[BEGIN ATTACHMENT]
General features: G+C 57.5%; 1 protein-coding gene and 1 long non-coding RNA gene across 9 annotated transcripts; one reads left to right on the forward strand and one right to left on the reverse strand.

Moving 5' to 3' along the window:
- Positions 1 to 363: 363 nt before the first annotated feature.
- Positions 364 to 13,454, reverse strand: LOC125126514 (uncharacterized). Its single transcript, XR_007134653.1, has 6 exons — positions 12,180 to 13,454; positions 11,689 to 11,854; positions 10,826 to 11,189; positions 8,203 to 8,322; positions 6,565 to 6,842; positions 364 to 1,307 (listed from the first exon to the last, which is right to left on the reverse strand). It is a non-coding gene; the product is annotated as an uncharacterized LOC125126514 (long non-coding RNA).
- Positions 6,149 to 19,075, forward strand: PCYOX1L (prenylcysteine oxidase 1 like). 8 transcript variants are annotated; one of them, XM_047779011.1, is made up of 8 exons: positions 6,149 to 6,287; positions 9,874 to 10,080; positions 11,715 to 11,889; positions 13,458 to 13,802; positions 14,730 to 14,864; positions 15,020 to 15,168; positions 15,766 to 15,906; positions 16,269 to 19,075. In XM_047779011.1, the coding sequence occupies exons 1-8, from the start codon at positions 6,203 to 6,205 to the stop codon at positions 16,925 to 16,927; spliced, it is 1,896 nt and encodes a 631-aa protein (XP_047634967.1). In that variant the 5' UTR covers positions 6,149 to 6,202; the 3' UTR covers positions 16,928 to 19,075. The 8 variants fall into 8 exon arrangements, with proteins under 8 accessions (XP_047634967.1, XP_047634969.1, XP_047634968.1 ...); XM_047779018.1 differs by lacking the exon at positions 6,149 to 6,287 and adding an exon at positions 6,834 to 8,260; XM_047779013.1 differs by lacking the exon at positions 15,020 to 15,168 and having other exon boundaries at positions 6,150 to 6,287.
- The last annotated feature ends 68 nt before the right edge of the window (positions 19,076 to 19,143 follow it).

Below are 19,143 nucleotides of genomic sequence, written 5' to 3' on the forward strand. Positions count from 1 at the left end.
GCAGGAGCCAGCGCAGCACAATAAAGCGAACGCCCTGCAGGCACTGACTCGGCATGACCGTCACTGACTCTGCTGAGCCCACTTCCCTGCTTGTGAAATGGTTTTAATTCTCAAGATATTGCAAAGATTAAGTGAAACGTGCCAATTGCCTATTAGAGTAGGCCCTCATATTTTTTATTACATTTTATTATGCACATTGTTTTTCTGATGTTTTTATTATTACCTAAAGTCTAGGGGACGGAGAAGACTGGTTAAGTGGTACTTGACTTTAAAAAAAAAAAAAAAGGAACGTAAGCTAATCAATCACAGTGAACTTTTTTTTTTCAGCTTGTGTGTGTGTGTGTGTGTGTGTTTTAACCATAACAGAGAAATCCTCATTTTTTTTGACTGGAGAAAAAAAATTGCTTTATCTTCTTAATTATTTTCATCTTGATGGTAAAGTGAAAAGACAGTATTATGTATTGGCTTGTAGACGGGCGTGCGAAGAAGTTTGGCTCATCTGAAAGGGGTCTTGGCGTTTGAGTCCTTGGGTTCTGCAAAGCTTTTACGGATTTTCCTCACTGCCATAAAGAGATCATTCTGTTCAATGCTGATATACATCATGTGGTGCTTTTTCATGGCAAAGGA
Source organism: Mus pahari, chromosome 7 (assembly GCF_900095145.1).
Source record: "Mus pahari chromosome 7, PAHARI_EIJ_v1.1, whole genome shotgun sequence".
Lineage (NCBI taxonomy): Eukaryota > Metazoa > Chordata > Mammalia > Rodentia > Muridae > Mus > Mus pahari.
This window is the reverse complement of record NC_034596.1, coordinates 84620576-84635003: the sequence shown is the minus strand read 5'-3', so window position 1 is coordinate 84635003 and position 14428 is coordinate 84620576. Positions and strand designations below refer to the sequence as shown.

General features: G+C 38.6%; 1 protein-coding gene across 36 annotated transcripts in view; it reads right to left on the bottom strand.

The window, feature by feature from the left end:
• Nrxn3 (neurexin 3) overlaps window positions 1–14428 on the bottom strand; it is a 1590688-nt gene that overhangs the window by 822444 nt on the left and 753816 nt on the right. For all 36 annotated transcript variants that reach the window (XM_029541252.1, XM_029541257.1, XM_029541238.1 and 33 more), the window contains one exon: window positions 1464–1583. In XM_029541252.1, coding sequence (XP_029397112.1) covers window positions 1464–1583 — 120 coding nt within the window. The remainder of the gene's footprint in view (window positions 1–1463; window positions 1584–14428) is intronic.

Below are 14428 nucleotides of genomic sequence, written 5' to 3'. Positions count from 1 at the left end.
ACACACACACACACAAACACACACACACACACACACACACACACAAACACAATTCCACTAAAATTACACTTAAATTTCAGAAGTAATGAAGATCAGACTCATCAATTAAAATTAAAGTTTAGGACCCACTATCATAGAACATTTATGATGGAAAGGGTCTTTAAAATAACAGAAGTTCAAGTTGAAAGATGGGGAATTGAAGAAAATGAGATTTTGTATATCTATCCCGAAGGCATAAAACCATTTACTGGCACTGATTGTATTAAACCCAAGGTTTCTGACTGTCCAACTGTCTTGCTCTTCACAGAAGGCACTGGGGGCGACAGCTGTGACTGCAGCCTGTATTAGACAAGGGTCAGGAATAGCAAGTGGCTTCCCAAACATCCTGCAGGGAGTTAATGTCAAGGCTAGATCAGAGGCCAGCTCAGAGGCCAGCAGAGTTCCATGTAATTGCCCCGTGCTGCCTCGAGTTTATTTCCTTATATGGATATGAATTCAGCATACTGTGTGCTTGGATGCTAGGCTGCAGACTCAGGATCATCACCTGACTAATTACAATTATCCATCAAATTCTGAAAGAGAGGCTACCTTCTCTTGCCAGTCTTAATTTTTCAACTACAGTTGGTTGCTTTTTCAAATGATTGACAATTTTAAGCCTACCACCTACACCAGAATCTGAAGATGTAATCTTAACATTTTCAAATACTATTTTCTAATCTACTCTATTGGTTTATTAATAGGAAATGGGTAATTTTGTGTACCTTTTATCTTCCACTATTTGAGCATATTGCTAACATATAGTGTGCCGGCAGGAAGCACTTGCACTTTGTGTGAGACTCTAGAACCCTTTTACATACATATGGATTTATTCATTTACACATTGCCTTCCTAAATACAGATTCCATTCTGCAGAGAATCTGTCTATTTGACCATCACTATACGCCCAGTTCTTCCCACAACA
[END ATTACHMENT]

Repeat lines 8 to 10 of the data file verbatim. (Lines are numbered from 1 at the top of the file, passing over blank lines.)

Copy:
GCAGGAGCCAGCGCAGCACAATAAAGCGAACGCCCTGCAGGCACTGACTCGGCATGACCGTCACTGACTCTGCTGAGCCCACTTCCCTGCTTGTGAAATGGTTTTAATTCTCAAGATATTGCAAAGATTAAGTGAAACGTGCCAATTGCCTATTAGAGTAGGCCCTCATATTTTTTATTACATTTTATTATGCACATTGTTTTTCTGATGTTTTTATTATTACCTAAAGTCTAGGGGACGGAGAAGACTGGTTAAGTGGTACTTGACTTTAAAAAAAAAAAAAAAGGAACGTAAGCTAATCAATCACAGTGAACTTTTTTTTTTCAGCTTGTGTGTGTGTGTGTGTGTGTGTTTTAACCATAACAGAGAAATCCTCATTTTTTTTGACTGGAGAAAAAAAATTGCTTTATCTTCTTAATTATTTTCATCTTGATGGTAAAGTGAAAAGACAGTATTATGTATTGGCTTGTAGACGGGCGTGCGAAGAAGTTTGGCTCATCTGAAAGGGGTCTTGGCGTTTGAGTCCTTGGGTTCTGCAAAGCTTTTACGGATTTTCCTCACTGCCATAAAGAGATCATTCTGTTCAATGCTGATATACATCATGTGGTGCTTTTTCATGGCAAAGGA
Source organism: Mus pahari, chromosome 7 (assembly GCF_900095145.1).
Source record: "Mus pahari chromosome 7, PAHARI_EIJ_v1.1, whole genome shotgun sequence".